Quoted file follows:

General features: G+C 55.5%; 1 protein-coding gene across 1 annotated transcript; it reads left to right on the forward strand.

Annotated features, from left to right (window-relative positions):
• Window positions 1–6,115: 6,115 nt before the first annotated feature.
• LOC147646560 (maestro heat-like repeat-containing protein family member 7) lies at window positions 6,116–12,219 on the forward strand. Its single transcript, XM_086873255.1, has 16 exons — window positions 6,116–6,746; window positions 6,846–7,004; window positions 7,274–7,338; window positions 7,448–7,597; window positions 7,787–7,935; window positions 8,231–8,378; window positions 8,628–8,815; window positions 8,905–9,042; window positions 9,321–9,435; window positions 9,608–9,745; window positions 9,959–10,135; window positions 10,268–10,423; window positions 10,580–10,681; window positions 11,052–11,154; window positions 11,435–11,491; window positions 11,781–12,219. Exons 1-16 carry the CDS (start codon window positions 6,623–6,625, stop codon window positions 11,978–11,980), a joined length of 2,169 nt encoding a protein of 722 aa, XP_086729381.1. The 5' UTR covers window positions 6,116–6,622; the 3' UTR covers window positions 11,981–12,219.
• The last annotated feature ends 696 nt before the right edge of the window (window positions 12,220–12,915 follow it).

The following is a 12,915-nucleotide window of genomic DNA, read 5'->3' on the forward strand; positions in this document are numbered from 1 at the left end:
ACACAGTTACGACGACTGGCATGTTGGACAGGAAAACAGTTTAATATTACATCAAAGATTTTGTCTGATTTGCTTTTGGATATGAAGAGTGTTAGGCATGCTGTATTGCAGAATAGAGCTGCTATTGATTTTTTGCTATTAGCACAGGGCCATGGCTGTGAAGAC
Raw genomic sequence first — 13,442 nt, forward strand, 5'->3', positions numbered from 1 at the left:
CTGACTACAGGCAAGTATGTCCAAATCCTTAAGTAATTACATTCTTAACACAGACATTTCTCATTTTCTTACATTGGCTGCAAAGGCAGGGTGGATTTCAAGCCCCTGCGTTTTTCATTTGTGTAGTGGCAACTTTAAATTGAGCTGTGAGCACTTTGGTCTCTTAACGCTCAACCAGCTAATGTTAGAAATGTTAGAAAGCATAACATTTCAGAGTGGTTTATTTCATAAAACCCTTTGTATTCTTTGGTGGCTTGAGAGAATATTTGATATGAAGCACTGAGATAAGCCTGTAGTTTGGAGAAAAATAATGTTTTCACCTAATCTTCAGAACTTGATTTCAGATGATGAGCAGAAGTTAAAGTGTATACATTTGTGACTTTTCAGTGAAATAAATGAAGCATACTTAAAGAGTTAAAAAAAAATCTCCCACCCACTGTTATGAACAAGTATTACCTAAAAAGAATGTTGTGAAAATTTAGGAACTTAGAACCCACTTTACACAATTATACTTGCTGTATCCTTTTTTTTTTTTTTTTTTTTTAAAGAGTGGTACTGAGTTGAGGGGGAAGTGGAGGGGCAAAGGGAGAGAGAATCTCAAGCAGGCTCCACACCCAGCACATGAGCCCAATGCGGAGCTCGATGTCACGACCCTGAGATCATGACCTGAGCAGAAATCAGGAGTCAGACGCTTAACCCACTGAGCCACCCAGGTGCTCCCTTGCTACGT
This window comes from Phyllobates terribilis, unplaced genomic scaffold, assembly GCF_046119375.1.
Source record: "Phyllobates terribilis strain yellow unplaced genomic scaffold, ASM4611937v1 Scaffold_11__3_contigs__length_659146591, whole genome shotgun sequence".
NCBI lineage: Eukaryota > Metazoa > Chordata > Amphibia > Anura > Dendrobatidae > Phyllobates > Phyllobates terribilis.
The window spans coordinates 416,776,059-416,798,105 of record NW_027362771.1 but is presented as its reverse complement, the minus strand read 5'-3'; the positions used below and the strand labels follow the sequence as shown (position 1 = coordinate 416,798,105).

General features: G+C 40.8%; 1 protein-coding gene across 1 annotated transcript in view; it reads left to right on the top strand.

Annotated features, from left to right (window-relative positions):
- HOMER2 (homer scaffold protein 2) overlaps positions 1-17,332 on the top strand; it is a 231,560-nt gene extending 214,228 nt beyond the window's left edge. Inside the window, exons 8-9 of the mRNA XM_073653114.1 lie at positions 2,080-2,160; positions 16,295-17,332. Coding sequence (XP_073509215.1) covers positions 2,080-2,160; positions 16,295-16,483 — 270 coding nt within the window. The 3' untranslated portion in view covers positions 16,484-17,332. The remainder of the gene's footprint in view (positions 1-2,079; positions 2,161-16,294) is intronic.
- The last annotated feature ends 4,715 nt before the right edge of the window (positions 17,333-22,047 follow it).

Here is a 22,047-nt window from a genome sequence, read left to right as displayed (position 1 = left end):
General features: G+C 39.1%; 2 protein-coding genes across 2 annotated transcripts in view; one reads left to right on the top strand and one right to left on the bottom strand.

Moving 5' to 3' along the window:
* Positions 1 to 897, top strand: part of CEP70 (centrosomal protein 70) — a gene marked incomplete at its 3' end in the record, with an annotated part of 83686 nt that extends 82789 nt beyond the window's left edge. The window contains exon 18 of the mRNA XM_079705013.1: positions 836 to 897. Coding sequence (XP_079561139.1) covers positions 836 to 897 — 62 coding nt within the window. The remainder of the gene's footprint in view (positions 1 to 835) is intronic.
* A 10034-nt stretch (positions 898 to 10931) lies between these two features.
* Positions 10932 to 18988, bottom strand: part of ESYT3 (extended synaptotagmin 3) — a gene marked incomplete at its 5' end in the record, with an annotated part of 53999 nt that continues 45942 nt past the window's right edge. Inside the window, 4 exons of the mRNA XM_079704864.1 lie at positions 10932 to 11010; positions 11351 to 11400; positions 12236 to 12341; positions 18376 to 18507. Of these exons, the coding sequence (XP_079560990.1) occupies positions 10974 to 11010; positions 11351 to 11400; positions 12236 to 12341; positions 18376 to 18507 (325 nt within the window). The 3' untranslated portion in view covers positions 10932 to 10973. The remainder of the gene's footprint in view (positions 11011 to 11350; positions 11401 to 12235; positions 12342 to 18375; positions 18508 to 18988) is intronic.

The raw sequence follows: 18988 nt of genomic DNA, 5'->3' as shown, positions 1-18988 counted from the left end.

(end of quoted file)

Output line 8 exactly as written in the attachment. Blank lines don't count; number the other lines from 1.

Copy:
Raw genomic sequence first — 13,442 nt, forward strand, 5'->3', positions numbered from 1 at the left: